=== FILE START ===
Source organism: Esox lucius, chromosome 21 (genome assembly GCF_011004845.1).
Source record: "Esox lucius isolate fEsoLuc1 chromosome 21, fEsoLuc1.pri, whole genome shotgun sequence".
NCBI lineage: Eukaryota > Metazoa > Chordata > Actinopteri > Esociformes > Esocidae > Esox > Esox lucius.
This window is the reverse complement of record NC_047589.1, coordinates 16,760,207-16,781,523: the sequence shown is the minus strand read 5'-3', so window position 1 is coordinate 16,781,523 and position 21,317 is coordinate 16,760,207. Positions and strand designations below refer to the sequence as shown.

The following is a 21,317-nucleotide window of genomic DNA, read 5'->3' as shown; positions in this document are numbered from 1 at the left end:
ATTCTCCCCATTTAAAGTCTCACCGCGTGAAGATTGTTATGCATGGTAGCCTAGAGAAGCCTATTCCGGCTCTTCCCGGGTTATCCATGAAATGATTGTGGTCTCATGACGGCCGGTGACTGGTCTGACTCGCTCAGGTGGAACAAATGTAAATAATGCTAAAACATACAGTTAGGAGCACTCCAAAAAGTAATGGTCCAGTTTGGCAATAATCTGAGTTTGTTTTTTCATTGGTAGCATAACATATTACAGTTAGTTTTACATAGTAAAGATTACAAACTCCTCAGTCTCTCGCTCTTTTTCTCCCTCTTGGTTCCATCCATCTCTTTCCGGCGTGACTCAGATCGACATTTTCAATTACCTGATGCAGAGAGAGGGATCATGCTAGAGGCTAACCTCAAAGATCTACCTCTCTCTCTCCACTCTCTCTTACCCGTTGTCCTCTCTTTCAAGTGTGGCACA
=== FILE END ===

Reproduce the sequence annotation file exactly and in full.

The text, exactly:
Source organism: Esox lucius, chromosome 21 (genome assembly GCF_011004845.1).
Source record: "Esox lucius isolate fEsoLuc1 chromosome 21, fEsoLuc1.pri, whole genome shotgun sequence".
NCBI lineage: Eukaryota > Metazoa > Chordata > Actinopteri > Esociformes > Esocidae > Esox > Esox lucius.
This window is the reverse complement of record NC_047589.1, coordinates 16,760,207-16,781,523: the sequence shown is the minus strand read 5'-3', so window position 1 is coordinate 16,781,523 and position 21,317 is coordinate 16,760,207. Positions and strand designations below refer to the sequence as shown.

The following is a 21,317-nucleotide window of genomic DNA, read 5'->3' as shown; positions in this document are numbered from 1 at the left end:
ATTCTCCCCATTTAAAGTCTCACCGCGTGAAGATTGTTATGCATGGTAGCCTAGAGAAGCCTATTCCGGCTCTTCCCGGGTTATCCATGAAATGATTGTGGTCTCATGACGGCCGGTGACTGGTCTGACTCGCTCAGGTGGAACAAATGTAAATAATGCTAAAACATACAGTTAGGAGCACTCCAAAAAGTAATGGTCCAGTTTGGCAATAATCTGAGTTTGTTTTTTCATTGGTAGCATAACATATTACAGTTAGTTTTACATAGTAAAGATTACAAACTCCTCAGTCTCTCGCTCTTTTTCTCCCTCTTGGTTCCATCCATCTCTTTCCGGCGTGACTCAGATCGACATTTTCAATTACCTGATGCAGAGAGAGGGATCATGCTAGAGGCTAACCTCAAAGATCTACCTCTCTCTCTCCACTCTCTCTTACCCGTTGTCCTCTCTTTCAAGTGTGGCACA